Wednesday, February 12, 2020

CCMB Seminar: "Metabolic Determinants of Cardiac Power Output in Exercise and in Heart Disease"

4:00 PM to 5:00 PM

Forum Hall, 4th Floor, Palmer Commons Building

CCMB Seminar Series – sponsored by DCMB
by Dr. Daniel Beard


Normal mechanical function of the heart requires that ATP be continuously synthesized at a hydrolysis potential of roughly -60 kJ mol-1. Yet in both the aging and diseased heart the relationships between cardiac work rate and concentrations of ATP, ADP, and inorganic phosphate are altered. Important outstanding questions are: To what extent do changes in metabolite concentrations that occur in aging and heart disease affect metabolic/molecular processes in the myocardium? How are systolic and diastolic functions affected by changes in metabolite concentrations? Does metabolic energy supply represent a limiting factor in determining physiological maximal cardiac power output and exercise capacity? Does the derangement of cardiac energetics that occurs with heart failure cause exercise intolerance?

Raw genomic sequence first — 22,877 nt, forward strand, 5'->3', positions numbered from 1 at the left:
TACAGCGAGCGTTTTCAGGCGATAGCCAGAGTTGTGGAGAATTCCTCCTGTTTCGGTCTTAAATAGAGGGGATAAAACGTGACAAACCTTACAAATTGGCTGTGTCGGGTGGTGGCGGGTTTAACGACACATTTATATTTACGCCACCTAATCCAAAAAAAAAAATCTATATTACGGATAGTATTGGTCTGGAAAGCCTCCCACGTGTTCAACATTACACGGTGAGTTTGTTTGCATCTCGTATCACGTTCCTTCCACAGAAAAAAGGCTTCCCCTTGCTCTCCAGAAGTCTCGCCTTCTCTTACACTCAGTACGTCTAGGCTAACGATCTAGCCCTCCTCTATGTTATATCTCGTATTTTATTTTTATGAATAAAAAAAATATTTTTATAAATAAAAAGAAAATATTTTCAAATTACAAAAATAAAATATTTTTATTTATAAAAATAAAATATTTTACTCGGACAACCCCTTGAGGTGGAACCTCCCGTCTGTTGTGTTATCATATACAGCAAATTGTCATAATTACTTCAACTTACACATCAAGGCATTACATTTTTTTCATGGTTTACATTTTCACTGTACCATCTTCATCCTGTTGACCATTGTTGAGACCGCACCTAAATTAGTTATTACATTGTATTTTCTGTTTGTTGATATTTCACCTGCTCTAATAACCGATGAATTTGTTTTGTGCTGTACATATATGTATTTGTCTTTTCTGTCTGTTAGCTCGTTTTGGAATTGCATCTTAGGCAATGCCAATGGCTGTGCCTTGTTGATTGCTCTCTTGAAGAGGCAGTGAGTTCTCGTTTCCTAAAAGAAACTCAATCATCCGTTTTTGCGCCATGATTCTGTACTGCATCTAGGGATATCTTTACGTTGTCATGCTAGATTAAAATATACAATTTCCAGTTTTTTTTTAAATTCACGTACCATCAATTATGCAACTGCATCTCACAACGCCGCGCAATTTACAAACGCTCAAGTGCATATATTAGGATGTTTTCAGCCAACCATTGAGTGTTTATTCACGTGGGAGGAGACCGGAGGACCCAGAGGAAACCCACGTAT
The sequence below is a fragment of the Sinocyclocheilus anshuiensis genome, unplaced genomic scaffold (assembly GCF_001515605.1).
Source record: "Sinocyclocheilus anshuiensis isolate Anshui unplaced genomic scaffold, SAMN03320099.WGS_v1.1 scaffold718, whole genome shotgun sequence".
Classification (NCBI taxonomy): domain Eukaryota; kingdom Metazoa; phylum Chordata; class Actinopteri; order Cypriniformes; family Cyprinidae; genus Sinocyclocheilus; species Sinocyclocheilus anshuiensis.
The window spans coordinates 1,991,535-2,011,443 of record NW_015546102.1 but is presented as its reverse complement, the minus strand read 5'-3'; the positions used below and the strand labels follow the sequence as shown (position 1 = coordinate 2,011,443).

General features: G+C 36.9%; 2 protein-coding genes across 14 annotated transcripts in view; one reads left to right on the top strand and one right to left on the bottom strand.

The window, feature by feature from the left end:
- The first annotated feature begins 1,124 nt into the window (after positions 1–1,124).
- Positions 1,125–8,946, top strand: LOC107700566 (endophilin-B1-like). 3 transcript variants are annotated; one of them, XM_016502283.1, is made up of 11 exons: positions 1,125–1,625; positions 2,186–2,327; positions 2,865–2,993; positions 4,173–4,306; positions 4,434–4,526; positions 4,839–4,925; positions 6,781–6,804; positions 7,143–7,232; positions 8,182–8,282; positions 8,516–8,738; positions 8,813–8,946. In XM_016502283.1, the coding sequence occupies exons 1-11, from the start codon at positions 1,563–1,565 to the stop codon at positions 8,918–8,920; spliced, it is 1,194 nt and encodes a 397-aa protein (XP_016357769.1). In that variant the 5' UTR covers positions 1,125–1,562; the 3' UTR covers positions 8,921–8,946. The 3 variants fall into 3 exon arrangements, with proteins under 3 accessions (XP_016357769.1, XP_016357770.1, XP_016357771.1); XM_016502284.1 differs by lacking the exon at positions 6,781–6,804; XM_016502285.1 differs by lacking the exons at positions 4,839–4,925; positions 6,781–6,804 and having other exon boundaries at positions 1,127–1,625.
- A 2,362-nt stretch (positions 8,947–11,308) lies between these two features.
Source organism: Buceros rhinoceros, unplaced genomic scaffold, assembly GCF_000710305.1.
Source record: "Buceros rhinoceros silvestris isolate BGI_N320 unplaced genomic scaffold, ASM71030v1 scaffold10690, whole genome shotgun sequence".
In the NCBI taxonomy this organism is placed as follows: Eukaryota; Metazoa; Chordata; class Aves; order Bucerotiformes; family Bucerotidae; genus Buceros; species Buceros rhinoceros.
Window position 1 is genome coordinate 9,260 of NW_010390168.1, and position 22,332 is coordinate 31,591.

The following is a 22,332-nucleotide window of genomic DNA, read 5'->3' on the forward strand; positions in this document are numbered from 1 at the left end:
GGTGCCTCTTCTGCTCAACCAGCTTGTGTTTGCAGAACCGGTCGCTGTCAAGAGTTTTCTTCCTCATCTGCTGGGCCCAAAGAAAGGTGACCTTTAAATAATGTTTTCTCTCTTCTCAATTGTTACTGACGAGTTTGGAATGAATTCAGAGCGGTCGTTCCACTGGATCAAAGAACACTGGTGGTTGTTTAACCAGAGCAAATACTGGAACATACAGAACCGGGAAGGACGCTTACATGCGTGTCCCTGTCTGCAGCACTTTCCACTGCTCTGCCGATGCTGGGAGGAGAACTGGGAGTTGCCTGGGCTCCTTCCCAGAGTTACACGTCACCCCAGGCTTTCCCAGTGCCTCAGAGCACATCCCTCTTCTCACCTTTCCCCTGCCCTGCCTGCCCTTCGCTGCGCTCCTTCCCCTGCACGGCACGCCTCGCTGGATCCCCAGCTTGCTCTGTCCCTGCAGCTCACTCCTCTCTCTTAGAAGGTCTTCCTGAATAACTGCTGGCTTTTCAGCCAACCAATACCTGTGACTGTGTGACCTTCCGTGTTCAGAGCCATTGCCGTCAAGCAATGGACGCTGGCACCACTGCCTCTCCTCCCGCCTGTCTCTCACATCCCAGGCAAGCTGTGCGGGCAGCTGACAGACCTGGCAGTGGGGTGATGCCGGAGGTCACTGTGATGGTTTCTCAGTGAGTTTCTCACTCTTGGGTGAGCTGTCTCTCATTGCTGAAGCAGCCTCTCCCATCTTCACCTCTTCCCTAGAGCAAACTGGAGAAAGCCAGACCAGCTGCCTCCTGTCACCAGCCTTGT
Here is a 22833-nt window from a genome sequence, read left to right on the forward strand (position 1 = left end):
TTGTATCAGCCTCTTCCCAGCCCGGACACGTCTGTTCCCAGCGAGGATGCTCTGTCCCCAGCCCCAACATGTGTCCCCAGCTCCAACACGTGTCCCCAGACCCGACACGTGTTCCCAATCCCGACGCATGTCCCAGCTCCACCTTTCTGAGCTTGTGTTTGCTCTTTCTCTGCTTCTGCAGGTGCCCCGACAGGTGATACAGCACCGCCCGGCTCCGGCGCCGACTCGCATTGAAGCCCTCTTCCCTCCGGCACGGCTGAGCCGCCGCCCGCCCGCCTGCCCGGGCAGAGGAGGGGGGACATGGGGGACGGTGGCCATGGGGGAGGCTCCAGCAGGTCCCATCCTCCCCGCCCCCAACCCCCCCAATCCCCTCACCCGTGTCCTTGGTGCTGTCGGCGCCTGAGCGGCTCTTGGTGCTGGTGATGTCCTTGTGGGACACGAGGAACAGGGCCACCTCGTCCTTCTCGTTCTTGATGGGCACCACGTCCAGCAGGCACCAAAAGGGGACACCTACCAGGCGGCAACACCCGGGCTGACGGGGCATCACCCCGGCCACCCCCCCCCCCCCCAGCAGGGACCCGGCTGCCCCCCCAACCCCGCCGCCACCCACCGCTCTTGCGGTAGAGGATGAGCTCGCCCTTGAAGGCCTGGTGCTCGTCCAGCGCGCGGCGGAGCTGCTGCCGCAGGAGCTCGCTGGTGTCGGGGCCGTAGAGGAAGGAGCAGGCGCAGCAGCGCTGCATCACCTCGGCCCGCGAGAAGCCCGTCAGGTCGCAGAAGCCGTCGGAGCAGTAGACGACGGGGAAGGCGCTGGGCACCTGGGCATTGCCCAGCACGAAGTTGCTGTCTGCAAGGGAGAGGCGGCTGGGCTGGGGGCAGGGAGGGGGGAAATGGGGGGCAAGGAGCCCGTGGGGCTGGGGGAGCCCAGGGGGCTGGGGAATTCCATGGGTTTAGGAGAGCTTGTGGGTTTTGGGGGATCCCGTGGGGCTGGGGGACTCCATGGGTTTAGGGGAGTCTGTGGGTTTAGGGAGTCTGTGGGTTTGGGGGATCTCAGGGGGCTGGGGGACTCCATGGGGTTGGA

To answer these questions, we have developed a multi-physics multi-scale model of cardiac energy metabolism and cardiac mechanics that simulates the dependence of myocardial ATP demand on muscle dynamics and the dependence of muscle dynamics on cardiac energetics. Model simulations predict that the maximal rate at which ATP can be synthesized at free energies necessary to drive physiological mechanical function determine maximal heart rate, cardiac output, and cardiac power output in exercise. Furthermore, we find that reductions in cytoplasmic adenine nucleotide, creatine, and phosphate pools that occur with aging impair the myocardial capacity to synthesize ATP at physiological free energy levels, and that the resulting changes to myocardial energetic status play a causal role in contributing to reductions in maximal cardiac power output with aging. Finally, model predictions reveal that reductions in cytoplasmic metabolite pools contribute to energetic dysfunction in heart failure, which in turn contributes to causing systolic dysfunction in heart failure.